Cincinnati City Council member Tamaya Dennard takes her oath surrounded by friends and family. Above: Newark City Council member Jeremy Blake takes the oath of office from Denison University President Adam Weinberg.

LGBTQ Ohioans had incredible success at the polls in November. As the new year begins, election winners are taking office.

 

By Bob Vitale

Tamaya Dennard took her oath as a new member of the Cincinnati City Council on Tuesday with her right hand in the air and her left hand clutching a folding chair.

The first openly gay woman of color elected to public office in the citythe candidate a number of Cincinnati politicos called a surprise winner despite a lengthy political resumeis fond of a quote from the late Shirley Chisholm, who in 1968 became the first African American woman elected to Congress. 

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“If they don’t give you a seat at the table, bring a folding chair.”

Chris Seelbach

Dennard and third-term Cincinnati City Council member Chris Seelbach are among 17 gay and lesbian Ohioans who were elected in November to city and village councils, school boards and other local offices. Many are taking their oaths of office this week to start their terms.

In a brief speech at Cincinnati Music Hall, where all nine council members and Mayor John Cranley were sworn in, Dennard called for seats at the table for those often left out of government’s big decisions. People should be invited to help solve problems, she said, instead of asked for feedback after others take actions that affect them.

Seelbach, who in 2011 became the first openly gay council member in Cincinnati when he was elected in 2011.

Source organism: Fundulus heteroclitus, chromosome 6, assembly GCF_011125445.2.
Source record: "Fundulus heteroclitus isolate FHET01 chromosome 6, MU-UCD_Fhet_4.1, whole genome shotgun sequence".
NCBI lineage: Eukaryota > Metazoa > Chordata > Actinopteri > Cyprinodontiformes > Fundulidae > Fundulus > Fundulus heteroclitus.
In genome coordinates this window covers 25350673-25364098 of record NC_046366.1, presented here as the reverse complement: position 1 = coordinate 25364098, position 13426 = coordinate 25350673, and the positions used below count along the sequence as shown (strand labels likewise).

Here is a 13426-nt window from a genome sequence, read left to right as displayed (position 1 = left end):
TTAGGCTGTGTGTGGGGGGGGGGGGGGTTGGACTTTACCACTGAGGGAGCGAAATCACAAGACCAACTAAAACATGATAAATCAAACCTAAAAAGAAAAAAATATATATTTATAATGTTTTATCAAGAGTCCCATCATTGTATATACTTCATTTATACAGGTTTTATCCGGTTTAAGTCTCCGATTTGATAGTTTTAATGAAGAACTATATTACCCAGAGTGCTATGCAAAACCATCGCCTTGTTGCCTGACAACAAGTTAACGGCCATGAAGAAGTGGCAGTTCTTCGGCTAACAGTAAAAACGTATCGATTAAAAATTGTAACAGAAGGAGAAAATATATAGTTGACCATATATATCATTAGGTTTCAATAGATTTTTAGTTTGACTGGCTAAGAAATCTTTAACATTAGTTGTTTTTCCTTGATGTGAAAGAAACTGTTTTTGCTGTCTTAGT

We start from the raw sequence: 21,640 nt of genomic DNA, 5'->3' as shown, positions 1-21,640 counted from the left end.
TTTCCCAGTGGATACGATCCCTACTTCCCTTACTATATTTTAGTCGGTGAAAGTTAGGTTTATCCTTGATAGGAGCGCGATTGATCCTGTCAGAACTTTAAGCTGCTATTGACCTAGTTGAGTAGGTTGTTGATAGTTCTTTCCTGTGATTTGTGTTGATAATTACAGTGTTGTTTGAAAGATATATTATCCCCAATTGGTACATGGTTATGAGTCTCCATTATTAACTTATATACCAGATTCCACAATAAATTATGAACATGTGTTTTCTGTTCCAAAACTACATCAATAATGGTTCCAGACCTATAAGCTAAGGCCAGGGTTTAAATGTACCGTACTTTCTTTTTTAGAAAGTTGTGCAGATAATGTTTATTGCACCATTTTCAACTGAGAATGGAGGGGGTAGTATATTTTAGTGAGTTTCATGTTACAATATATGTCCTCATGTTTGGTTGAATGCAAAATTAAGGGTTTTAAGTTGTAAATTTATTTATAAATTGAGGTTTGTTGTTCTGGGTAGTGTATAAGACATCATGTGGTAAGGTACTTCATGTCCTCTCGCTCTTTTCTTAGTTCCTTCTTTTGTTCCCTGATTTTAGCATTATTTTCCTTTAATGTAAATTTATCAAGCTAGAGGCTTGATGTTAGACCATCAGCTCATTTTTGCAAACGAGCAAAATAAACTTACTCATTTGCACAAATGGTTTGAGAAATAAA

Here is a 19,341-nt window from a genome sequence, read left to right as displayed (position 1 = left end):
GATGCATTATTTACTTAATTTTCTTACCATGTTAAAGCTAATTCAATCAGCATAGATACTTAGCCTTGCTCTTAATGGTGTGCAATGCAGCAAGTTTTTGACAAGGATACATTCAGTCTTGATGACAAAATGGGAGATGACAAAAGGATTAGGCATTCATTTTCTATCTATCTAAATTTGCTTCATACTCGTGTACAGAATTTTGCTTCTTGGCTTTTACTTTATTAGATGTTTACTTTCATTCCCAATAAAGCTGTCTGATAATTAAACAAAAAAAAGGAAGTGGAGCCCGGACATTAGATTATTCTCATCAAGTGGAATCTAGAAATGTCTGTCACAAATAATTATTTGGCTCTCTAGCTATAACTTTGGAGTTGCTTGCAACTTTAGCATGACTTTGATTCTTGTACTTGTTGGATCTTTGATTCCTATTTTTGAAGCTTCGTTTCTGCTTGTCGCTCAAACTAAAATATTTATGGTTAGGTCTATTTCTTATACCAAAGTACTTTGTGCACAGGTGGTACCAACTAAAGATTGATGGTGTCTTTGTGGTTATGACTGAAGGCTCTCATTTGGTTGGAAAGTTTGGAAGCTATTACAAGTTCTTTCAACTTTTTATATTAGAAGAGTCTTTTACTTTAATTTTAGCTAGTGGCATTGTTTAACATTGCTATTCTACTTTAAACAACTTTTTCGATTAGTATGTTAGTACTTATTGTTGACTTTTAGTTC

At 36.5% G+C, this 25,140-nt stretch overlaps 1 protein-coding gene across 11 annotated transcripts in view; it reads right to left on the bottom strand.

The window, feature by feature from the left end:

In addition to calling on the council to address issues of poverty and homelessness in Cincinnati, Seelbach said Tuesday that he would continue efforts to address civil rights and safety issues for LGBTQ people in Cincinnati. He sponsored legislation in 2015 that made Cincinnati the first city in Ohio to ban the dangerous and discredited practice of “conversion therapy” for children.

“If you are different, not only are you safe in our city but you are valued,” Seelbach said.

In his speech, Seelbach also said he will work this year to “ensure that Donald Trump and … those like him in Cincinnati and Ohio don’t succeed.”

Sitting a few feet away from Seelbach was fellow council member Amy Murray, recently chosen as the running mate of Republican gubernatorial candidate Jim Renacci.

Renacci, a U.S. representative from Wadsworth in Northeast Ohio, touts his early and unwavering support for President Donald Trump and has modified Trump’s “America First” refrain for his campaign slogan: “Ohio First.”

Sean Fennell

On Tuesday, it was the seconds that marked a milestone in Ohio. As Dennard took office in Cincinnati and newly elected City Council member Sean Fennell was sworn in in Newark, those cities joined the Columbus suburb of Minerva Park as the only Ohio municipalities with more than one openly gay council member.

Fennell, manager of emerging technology for the Muskingum County library system, was sworn in for his first City Council term in Newark as incumbent Jeremy Blake was sworn in for his second.

For Fennell, who comes from a politically active family, it’s a step out from behind the scenes, where he once thought he was relegated as an openly gay man.

“If you had asked me when I was in high school…,” he said. Fennell said his own experiences with discrimination and marginalization will make him a more effective representative.

Blake said voters have never seen his sexual orientation as an issue, but he added that their support for two openly gay elected officials reflects positively on Newark.

Nick Komives
Ed Gorski
Shannon Hardin

In Toledo on Tuesday, newly elected City Council member Nick Komives took his oath along with six others. Komives is the executive director of Equality Toledo, the city’s LGBTQ civil rights organization.

Olmsted Falls City Council member Ed Gorski also took the oath to begin a new term.

And in Columbus, City Council members selected openly gay Democrat Shannon Hardin as council president on Tuesday. The council president controls the legislative agenda in Columbus.

Hardin was re-elected in November and took his oath over the weekend.

Bob Vitale
Bob Vitale is the editor of Prizm. A Toledo native and graduate of Toledo Public Schools, he has worked as a local government and politics reporter for The Columbus Dispatch, as a Washington correspondent for Thomson Newspapers and as editor-in-chief for Outlook Ohio. He has a bachelor's degree in journalism and political science from Ball State University and a master's degree in public affairs reporting from the University of Illinois-Springfield. Contact: BobVitale@prizmnews.com